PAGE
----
Among her range is the ‘Morris’ scarf, named after Bristol Old Vic director Tom Morris, and the Tilda tank top, named after Tilda Swinton – “though she doesn’t even know that. I just imagined her wearing it!”
Actor, also artist
The Scottish actor, who has lived in London for the last 10 years, originated the role of the abusive husband Earl in the UK premiere of Waitress. When the pandemic hit, all his revenue streams dried up, but Hannah rustled up an increasingly lucrative sideline by turning his attention to illustrations.
“I’ve always done art,” he says, “but I didn’t have much time for it. Living in west London near lots of beautiful pubs, my original idea was to draw them and sell them to the pubs themselves. Then I thought about my following on social media all my Waitress fans. I sketched the Adelphi and it went from there. There’s a lot of architectural drawing out there but no one was doing theatres.
“The idea was to bring a bit of the West End to people’s homes while the theatres are closed.” He launched in August, mainly relying on the wealth of photos online, including Google Street View. It takes weeks to finish these £35 drawings, such is the detail, but he points out that they also take liberties.
“Obviously I can’t use the show signage so I’ve found ways of giving the essence of the particular show with a splash of colour.” His portfolio includes the Noel Coward (Dear Evan Hansen), the Shaftesbury (& Juliet) and Victoria Palace (Hamilton). He has sold more than 650 prints so far, with buyers including Sam Tutty, Amanda Holden and Peter Capaldi.
Info: etsy.com, instagram.com
Stage manager, also online sweet-shop owner
Daniel Haynes was about to oversee, as stage manager, a new musical – Love Letters – at the Queen’s Hornchurch, where his partner Stephen Pemble works as head of lighting – when the theatres closed. His recent prior work includes a touring production of A Woman of No Importance and Half a Sixpence in the West End.
Based in Essex, Haynes began to send sweets to his family in Birmingham while they were self-isolating. But, unimpressed by what was on offer online, he and Pemble decided to assemble boxes and packages of sweets that could fit through a standard letter-box. They soon drummed up a trade. “It kicked off quite quickly,” he says. “We started on Facebook then, after a few weeks, set up a website.”
Oh My Sweets! soon had so many requests that they went from packing up around 20 varieties to just over 100 – catering for those with vegetarian, vegan and gluten-free needs too. “Being in stage-management, you’re used to all the spreadsheets, being able to handle a budget and work to a tight timescale as well.”
Hygiene is a watchword. The sweets are stored floor to ceiling in a dedicated room, in their original packaging. Haynes has also completed a Level 2 food hygiene course. The pair now average 70–80 orders a week. They will keep catering for those with a sweet tooth, but haven’t given up on their main calling.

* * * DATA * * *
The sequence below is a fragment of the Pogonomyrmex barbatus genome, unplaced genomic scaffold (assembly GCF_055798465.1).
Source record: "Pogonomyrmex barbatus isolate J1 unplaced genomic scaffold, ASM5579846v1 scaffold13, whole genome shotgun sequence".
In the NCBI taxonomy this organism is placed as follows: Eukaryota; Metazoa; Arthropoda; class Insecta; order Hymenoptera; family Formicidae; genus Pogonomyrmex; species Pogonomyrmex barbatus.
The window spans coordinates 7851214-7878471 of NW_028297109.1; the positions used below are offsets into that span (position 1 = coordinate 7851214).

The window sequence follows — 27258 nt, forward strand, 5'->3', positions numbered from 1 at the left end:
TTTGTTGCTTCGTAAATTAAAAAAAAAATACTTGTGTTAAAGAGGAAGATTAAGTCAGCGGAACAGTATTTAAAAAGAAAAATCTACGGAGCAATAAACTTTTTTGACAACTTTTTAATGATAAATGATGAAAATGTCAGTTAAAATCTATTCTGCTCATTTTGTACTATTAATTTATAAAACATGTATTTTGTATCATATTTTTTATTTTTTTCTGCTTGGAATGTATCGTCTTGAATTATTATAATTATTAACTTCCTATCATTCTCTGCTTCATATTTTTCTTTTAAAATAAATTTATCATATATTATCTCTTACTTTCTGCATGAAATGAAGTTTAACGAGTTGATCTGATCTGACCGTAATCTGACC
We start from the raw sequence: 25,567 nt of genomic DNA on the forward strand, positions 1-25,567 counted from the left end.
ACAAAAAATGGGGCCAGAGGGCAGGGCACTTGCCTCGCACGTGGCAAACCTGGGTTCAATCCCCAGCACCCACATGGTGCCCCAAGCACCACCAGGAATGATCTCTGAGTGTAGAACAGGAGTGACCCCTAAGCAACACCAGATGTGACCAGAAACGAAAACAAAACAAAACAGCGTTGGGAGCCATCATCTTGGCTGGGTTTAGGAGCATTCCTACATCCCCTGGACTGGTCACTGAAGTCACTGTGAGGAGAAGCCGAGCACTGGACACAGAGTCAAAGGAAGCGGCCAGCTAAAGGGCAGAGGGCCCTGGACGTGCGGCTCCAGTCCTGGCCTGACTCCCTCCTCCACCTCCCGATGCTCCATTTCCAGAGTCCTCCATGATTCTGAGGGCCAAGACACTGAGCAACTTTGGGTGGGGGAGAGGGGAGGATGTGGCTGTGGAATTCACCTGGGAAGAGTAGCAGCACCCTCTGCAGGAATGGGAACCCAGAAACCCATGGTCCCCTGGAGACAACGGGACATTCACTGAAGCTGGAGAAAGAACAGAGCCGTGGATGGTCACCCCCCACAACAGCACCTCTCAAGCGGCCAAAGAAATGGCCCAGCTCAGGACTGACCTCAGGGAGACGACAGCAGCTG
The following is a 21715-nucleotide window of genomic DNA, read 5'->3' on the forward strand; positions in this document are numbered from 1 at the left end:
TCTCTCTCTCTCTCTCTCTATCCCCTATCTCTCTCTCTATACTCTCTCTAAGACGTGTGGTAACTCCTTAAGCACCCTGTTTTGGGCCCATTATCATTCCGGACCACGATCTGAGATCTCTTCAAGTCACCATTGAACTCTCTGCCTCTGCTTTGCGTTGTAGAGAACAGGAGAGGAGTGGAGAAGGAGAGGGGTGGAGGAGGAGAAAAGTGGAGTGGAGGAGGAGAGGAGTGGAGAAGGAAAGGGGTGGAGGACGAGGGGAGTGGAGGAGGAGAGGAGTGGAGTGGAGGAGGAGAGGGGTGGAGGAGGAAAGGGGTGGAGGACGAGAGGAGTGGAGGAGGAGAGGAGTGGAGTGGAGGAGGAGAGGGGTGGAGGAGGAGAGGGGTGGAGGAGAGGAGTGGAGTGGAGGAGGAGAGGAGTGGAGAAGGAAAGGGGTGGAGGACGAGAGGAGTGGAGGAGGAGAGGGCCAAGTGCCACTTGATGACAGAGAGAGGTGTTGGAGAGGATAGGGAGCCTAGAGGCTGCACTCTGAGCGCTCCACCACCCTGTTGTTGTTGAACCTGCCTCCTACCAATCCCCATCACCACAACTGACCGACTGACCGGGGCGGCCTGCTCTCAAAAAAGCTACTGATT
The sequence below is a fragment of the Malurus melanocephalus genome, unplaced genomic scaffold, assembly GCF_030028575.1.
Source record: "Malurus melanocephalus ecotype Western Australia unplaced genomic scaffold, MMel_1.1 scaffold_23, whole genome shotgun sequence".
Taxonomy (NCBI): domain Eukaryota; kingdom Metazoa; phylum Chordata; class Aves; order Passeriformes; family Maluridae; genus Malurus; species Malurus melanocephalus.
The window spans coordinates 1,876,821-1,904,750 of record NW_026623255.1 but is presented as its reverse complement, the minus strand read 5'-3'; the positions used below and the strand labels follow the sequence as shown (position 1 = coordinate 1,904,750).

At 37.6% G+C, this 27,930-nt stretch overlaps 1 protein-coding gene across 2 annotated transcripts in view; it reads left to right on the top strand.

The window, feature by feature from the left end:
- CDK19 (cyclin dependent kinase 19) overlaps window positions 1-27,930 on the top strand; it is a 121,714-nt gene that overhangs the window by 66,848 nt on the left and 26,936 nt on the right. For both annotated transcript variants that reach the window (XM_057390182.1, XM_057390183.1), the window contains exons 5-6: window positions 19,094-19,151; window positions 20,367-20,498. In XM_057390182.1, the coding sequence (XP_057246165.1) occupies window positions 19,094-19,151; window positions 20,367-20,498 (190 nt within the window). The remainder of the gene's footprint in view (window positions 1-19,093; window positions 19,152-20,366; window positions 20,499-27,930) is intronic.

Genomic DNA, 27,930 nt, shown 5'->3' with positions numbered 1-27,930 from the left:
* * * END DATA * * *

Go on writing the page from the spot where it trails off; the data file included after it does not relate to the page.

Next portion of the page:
“I’ve always kept up the hope,” Haynes says, “that at some point we will be able to return.”
Sound crew, also baker
Jessica Howells has served as deputy head of sound on productions as big, and various, as Mary Poppins, Hamilton, Wicked and The Band. In March, she had been working for over a year and half on The Phantom of the Opera, “six days a week, eight shows a week”.
She was put on furlough then went on maternity leave. With the Phantom contracts ending – “I got made redundant when my baby was three weeks old” – she turned her hand to another passion. “I’ve baked for much of my life. Now was the time to see whether a bakery would take off.”
An avid Bake Off viewer, she has set up her own dedicated cake kitchen at home. Since August, Flour and Fold has made over 250 sales; her baking ranges from lavish cakes, delivered around the Oxfordshire area, to posted boxes of brownies and personalised biscuits.
“Some people are very particular about what they want – some might say ‘I’d like your cluster cake – but in blues’. My mum jokes, ‘I never knew you were so artistic.’ I say, ‘I didn’t know I was either.’”
Prices range from £45 to £120. “It has been a tough year, but this has been a silver lining. Who knows when theatre will be back, but it’s great to have a new path to explore.”
Director, also artist
Blanche McIntyre was poised to open a revival of The Little Foxes at the Gate in Dublin in March. Further work for 2020 – The House of Shades at the Almeida, and Pericles at the RSC – was also affected.
She had enough money – from savings and the Self-Employment Income Support Scheme – to get to September, but the anxiety levels ran high. “Did I think ‘Why have I become a theatre director?’ Oh yes – why did I make this terrible mistake of getting into this precarious profession? When the future is a blank, an existential terror hits.